The “final, critical exhibit” at Fort Normandeau will be unveiled on Wednesday, and the public is invited for the big event.
The outdoor exhibit Looking Back, Looking Ahead will be officially opened at 2 p.m. on Wednesday at the heritage site southwest of Red Deer.
The display incorporates a backward-looking piece focusing on the harmful history of Indian residential schools in Canada. One of those schools was operated from 1893 to 1919 just across the Red Deer River from the fort site. A new telescope-like tool will allow visitors to peer across the river to see where the school would have stood and what it looked like.
The other half of the spectacle will speak to the steps that have been undertaken to move towards healing and reconciliation. As part of a Truth and Reconciliation Commission event last year at the site, the lives of the 325 native children who were forced to attend the Red Deer school — some of whom died and were buried while there — were honoured.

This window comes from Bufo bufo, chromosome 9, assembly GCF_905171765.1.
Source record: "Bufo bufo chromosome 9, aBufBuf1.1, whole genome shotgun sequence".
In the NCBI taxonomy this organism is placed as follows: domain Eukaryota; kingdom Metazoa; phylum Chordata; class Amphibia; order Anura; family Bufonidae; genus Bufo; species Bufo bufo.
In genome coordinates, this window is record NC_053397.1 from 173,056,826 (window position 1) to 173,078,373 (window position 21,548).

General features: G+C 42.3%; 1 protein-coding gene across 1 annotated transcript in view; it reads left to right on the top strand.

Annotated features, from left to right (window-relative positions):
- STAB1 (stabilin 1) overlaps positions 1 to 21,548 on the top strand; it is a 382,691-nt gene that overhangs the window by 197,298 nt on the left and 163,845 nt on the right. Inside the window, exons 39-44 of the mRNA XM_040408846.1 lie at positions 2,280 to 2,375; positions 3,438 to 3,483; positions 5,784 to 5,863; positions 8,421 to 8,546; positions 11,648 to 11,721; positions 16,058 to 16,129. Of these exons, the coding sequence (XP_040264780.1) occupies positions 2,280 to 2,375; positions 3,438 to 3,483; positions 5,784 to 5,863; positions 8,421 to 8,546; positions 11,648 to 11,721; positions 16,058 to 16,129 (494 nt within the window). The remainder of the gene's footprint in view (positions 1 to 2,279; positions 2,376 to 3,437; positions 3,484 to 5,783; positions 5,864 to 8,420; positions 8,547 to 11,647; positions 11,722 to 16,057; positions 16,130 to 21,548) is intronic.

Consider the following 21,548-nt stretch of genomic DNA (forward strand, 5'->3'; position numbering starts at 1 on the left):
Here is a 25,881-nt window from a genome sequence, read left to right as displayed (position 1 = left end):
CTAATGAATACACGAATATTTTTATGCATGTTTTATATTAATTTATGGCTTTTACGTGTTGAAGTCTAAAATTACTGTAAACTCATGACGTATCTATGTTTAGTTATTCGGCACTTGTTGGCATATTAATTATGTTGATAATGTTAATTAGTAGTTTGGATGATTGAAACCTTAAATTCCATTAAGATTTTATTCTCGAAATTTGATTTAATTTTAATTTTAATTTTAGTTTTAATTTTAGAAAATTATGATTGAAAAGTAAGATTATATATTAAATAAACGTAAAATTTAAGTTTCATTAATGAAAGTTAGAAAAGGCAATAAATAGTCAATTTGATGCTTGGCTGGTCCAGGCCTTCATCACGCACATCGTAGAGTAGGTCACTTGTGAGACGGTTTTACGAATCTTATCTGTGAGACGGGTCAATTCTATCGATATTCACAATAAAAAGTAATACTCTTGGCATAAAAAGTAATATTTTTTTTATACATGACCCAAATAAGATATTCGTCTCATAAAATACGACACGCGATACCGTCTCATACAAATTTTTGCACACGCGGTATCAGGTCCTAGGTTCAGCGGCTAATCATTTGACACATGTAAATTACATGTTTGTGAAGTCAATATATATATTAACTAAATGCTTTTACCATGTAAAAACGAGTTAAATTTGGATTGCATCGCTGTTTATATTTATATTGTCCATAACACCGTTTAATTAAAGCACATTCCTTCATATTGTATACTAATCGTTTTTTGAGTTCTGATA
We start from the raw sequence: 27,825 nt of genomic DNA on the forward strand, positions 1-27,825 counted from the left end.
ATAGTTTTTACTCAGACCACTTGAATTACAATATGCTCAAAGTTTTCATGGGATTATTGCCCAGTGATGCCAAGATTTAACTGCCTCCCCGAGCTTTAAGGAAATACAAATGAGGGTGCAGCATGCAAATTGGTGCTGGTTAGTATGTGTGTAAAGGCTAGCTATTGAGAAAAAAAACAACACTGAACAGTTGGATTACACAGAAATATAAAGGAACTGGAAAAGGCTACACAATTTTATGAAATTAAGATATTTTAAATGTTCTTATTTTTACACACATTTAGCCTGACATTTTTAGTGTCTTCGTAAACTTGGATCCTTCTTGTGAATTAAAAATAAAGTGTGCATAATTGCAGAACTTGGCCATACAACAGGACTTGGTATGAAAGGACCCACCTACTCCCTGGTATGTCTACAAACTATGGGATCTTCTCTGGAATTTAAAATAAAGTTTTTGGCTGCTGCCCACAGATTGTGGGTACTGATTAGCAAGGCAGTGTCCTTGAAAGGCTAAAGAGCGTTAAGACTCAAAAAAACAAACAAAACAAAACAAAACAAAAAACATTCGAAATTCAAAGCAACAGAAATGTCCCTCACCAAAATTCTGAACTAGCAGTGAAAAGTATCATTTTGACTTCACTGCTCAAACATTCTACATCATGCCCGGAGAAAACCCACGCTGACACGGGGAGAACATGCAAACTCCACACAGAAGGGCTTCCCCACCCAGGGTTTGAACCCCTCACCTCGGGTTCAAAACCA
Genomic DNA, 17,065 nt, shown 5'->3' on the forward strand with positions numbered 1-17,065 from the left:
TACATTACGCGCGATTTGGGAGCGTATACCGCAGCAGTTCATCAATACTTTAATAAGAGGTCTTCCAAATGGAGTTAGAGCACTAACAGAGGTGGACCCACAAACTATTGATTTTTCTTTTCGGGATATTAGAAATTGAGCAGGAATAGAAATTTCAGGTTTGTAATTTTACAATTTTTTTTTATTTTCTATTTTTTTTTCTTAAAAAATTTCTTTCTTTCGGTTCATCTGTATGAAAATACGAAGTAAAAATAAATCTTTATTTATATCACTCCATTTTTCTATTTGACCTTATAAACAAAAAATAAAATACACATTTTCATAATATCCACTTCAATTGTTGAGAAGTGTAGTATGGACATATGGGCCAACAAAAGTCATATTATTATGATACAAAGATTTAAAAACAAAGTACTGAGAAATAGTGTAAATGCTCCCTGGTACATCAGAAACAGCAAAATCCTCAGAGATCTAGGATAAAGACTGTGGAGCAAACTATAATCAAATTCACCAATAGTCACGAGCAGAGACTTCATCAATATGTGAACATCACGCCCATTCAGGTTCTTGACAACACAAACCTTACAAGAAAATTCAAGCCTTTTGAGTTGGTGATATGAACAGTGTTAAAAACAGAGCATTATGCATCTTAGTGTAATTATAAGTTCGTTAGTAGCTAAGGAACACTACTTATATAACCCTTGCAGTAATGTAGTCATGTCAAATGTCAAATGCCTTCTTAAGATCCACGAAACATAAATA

The forward-looking section is oriented toward the location of a sweat lodge and healing site on the grounds.
Schoolchildren, elders and descendants of Red Deer Industrial School students will be around for the opening ceremony, and there will be programming for school groups throughout the morning and afternoon.
From 9:30 to 11:45 a.m. at Gaetz Memorial United Church in Red Deer, a special educational opportunity for adults will be presented. The KAIROS blanket exercise is designed to examine the nation-to-nation relationship between indigenous and non-indigenous people in Canada, teaching “a history of Canada that most people never learn.”
Both events are being held in conjunction with the National Day of Healing and Reconciliation, marking the federal government’s 2008 apology to residential school survivors.
The blanket event is open to the public, but people are asked to phone ahead to confirm numbers. To attend, contact the Red Deer Native Friendship Centre at 403-340-0020.